“I’m always interested in the way people edit the details of their lives, the way they compress all the years into sentences,” says the narrator of one of this collection’s 44 powerful tales, expressing Orner’s talent for crafting captivating character sketches that read like memoirs. Loosely linked by their shared settings (Chicago; Fall River, Mass.) and characters, the stories comprise a mosaic of lives remarkable primarily for an ordinariness—one character reflects that “his friends, his family, considered him a failure, he knew, not a spectacular failure, a mundane, run-of-the-mill failure”—that occasionally is thrown into sharp relief by a dramatic incident, such as a near car crash that reveals the narrator’s true nature in “My Dead,” or a young man’s taunting, in the title story, of a disaffected roommate whom he doesn’t know is carrying a gun. The final story, “Walt Kaplan Is Broke: A Novella,” crystallizes the concerns of the stories that precede it in its account of a middle-aged Jewish businessman struggling to stay on top of what characters in another story think of as “a world with so little sense of order.” Readers will sympathize with Orner’s characters and identify with their all-too-human frailties.
Ryan (Dirty Little Secret) delivers an intoxicating blend of hair-raising suspense, betrayal, and true love with this gripping contemporary set in the rich vineyards of Napa Valley. Evangeline Austen served four years in prison for a theft she didn’t commit; her arresting officer, Lt. Chris Chambers, is now confident she’s innocent. Evangeline is released on parole as news comes of her father’s death, and she helps Chris set a trap for the true criminals (including her ex-boyfriend, Darren) in exchange for her prison time being expunged from her record. At home on her family’s ranch, Evangeline finds her relatives judge her harshly, but then they learn the disturbing truth about the crime and fret when they find out she’s cooperating with the police. During Evangeline’s fight to clear her name, she and Chris fall in love, but Darren’s machinations could cost them everything. The strong characters—particularly Evangeline—are so skillfully created that they leap off the page, and the spot-on pacing will keep readers’ hearts in their throats as the shocking climax approaches. Ryan’s fans will devour this outstanding tale, as will the many new readers she’s bound to win.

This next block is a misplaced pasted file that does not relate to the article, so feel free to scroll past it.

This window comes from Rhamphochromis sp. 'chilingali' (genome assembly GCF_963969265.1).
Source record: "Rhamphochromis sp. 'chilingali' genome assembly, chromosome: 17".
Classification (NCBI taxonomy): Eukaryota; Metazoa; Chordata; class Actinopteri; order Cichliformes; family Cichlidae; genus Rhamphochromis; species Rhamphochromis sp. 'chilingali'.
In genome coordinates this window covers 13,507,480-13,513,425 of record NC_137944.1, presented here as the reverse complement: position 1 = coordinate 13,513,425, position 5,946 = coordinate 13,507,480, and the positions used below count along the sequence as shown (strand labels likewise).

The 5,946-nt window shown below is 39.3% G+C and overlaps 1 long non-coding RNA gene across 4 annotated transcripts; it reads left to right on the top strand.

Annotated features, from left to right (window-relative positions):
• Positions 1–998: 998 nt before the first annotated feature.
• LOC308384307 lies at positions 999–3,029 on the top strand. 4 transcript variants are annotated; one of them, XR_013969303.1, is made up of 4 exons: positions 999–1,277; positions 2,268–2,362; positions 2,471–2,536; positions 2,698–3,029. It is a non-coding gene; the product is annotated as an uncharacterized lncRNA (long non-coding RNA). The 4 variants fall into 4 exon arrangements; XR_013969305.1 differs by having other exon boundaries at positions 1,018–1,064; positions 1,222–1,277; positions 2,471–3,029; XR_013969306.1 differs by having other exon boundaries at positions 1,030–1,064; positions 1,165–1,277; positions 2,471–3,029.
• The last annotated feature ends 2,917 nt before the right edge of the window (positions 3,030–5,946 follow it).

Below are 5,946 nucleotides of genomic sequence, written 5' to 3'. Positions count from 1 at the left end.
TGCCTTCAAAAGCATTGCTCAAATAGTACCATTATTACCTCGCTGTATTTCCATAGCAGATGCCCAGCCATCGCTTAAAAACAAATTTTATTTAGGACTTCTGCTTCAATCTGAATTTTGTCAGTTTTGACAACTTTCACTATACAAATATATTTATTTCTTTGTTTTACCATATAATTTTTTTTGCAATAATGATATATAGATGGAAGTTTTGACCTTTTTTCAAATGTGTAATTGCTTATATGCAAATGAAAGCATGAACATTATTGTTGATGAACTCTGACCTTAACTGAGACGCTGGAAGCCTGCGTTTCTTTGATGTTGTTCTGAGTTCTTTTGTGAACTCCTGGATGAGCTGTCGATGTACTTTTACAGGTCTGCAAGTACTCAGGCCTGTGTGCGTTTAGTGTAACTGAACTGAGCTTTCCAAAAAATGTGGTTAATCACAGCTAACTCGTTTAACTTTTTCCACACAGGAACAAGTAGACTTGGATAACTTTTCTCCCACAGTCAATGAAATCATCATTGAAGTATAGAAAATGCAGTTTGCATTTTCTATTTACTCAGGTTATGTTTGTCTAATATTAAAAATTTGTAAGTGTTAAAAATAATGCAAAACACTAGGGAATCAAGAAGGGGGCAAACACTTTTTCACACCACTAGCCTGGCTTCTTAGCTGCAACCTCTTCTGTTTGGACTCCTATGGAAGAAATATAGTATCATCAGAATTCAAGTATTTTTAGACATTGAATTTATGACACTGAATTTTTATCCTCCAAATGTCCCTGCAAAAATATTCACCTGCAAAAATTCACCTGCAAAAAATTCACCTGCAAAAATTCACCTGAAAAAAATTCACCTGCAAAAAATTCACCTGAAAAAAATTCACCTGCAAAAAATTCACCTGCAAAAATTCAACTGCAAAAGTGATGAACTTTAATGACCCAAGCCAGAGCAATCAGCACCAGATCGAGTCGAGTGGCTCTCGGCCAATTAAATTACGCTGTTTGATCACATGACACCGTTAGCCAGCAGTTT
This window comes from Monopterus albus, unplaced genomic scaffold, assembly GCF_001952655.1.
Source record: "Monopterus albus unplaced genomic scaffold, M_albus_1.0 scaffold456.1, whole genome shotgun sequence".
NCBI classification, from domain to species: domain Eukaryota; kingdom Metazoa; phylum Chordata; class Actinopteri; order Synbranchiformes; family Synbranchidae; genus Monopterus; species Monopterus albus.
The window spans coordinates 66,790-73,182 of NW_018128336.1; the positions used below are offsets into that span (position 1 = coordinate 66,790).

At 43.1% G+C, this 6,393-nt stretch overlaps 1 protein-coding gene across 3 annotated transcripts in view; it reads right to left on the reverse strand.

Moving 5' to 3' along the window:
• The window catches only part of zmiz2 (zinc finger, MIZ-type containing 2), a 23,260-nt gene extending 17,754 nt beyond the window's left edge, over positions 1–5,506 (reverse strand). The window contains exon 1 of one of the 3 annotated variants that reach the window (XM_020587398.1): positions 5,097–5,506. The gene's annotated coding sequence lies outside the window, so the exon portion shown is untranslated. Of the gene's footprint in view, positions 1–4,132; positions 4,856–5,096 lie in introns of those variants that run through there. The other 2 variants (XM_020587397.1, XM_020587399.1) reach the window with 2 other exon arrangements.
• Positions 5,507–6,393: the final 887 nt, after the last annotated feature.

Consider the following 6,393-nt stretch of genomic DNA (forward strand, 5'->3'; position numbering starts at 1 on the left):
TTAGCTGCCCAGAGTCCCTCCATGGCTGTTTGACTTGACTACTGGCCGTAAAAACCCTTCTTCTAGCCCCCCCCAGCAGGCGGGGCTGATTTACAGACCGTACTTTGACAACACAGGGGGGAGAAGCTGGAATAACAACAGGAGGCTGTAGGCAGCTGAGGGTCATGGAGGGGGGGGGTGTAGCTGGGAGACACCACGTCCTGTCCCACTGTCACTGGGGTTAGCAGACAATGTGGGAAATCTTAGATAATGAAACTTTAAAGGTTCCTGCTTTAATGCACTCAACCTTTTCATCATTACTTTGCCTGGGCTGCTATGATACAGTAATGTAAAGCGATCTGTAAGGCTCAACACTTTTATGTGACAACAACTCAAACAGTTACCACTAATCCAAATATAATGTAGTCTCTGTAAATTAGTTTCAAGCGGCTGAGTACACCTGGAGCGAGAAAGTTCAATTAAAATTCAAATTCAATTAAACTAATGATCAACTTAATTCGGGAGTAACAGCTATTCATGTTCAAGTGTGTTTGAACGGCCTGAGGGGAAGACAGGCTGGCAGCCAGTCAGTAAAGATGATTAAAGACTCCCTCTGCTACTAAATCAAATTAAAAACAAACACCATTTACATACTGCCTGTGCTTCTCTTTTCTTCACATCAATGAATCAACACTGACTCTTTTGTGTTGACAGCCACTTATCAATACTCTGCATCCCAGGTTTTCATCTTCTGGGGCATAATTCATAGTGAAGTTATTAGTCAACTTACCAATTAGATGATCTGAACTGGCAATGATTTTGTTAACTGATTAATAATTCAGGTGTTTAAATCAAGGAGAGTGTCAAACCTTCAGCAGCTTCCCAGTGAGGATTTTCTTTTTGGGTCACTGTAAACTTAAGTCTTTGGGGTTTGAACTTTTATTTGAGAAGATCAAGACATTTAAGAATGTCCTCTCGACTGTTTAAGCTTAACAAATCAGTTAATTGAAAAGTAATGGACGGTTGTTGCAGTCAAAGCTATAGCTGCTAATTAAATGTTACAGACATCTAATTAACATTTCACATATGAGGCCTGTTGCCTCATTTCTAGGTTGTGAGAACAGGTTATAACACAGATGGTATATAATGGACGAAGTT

Jules Larsen, the 25-year-old heroine of this compulsively readable thriller from bestseller Sager (The Last Time I Lied), has hit rock bottom. Scarred by the deaths of her parents and the disappearance of her sister years before, she has recently lost her administrative assistant job and learned that her boyfriend has been cheating on her. With her finances perilously low, Jules responds to an ad for a house sitter at a Manhattan luxury apartment building, which turns out to be the Bartholomew, the setting for her favorite book, a bestselling novel published in the ’80s about a 20-year-old orphan who lives there. In order to earn $12,000 for living in one of the Bartholomew’s vacant apartments for three months, she must follow strict rules, which include absolutely no visitors and refraining from interacting with the other residents. Jules leaps at the opportunity, only to learn that the property is rumored to be haunted and that her acceptance of the job may be placing her in jeopardy. Fans of Ira Levin, to whom the book is dedicated, will be delighted by Sager’s clever variation on a typical Levin plot.